Air France will fly into severe turbulence next week after failing to persuade its 4,000 pilots to work longer hours.
The French flag-carrier is expected to announce almost 3,000 job cuts, the scrapping of some routes and sale of at least 15 aircraft. Ground staff will strike for two hours on Monday in protest but their anger is directed as much at pilots as the airline’s management.
The main French pilots’ union this week rejected proposals to reduce the airline’s wage bill, which is estimated to be 25 per cent higher than that of equivalent airlines, such as British Airways. Although Air France will break even this year, the management says that it cannot compete indefinitely with low-cost carriers and state-subsidised airlines from the Gulf.
In “last chance” talks this week it asked its pilots – traditionally the airline’s chief power-brokers – to accept a 17 per cent increase in “productivity” over two years. Similar proposals have been accepted by other employees.
At present, senior pilots at Air France earn about €208,000 (about £150,000) a year to fly an average of two hours a day long haul and one and a half hours short haul. Other large airlines in Europe pay 7 per cent less and expect their pilots to fly 20 per cent more.
The pilots’ union, the SNPL, rejected the proposal but said it would put forward ideas of its own. The Air France board said that it considered the negotiations to have collapsed. It warned that it would announce on Monday a “Plan B”, which is forecast to involve 2,900 job cuts, including the axeing of 300 pilots.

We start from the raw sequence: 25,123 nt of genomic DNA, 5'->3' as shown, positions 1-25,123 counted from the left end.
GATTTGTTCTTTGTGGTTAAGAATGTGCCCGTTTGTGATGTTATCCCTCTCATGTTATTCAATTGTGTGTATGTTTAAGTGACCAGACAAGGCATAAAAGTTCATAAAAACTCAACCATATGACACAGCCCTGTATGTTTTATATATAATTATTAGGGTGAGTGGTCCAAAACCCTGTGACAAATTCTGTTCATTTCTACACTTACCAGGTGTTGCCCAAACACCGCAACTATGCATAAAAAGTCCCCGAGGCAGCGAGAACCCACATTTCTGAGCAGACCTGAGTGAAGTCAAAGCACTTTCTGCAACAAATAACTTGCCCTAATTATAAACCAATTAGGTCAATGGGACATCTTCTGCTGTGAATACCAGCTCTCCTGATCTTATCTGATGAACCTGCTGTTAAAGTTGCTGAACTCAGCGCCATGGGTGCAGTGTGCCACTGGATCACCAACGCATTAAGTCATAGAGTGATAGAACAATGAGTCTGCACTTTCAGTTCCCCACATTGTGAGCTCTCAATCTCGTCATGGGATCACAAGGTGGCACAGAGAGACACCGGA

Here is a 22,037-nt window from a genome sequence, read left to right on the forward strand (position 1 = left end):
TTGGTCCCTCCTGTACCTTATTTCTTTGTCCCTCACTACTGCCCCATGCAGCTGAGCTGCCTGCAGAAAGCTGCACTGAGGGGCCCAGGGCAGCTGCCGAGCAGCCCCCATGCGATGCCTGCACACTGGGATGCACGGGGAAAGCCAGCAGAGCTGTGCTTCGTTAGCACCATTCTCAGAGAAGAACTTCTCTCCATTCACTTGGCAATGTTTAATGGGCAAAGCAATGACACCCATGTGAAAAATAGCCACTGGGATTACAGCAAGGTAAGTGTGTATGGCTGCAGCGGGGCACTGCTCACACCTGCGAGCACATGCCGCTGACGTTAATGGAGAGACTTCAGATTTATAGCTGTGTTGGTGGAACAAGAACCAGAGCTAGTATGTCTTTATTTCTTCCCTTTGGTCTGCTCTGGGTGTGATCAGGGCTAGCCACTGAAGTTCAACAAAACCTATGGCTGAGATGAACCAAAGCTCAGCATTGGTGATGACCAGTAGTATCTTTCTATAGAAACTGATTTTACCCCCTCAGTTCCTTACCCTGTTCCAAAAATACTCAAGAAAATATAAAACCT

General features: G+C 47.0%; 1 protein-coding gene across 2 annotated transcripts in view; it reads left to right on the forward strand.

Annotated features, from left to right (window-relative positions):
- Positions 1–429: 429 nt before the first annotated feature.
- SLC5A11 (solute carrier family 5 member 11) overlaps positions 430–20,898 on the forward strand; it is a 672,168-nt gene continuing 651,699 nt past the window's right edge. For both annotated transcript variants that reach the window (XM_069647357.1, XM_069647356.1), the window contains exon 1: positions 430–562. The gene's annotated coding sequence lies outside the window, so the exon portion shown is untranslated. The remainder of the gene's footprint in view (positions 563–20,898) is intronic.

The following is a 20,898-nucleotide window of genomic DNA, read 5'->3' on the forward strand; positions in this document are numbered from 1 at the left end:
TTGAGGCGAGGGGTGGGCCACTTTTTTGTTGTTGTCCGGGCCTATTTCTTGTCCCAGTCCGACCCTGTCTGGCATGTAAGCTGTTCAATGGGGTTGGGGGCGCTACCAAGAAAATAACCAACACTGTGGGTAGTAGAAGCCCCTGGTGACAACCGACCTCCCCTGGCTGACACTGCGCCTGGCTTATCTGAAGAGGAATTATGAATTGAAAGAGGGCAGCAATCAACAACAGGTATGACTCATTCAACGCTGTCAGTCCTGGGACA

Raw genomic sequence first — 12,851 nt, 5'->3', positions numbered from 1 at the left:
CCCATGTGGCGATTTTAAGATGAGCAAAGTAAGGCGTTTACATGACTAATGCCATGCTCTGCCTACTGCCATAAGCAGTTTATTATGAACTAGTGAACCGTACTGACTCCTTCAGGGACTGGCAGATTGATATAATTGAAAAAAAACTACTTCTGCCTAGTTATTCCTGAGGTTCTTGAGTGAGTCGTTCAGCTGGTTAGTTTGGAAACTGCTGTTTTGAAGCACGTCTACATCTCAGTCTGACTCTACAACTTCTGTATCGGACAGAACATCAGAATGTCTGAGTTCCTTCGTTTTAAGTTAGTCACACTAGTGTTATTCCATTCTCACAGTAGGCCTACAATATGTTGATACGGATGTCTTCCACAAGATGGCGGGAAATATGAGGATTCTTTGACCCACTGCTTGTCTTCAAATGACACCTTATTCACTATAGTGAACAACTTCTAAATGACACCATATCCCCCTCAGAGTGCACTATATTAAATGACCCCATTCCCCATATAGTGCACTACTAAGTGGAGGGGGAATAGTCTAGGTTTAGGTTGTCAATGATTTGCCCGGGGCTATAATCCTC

Alexandre de Juniac, the president and chief executive of Air France, said the airline faced “terrible competition” in the years ahead. If the pilots refused to fly significantly longer for the same pay, cuts in routes, fleet numbers and staff were inevitable, he added.
French economy minister Emmanuel Macron said Air France “must” carry out reforms amid such stiff competition across the industry. “I call on social partners, and pilots in particular, to take their responsibilities… The door remains open for constructive counter-proposals,” he said.
The Transport Minister, Alain Vidalies, has been trying to broker weekend talks between Air France and the pilots. The pilots were also under pressure from unions representing other grades of staff, including flight attendants. Béatrice Lestic of the Air France branch of the CFDT moderate trades union federation, said: “It’s perfectly normal for the [pilots’ union] to defend its members’ interests. But it is totally unacceptable for the pilots’ union’s bureau to block a cost-cutting plan which is perfectly reasonable.”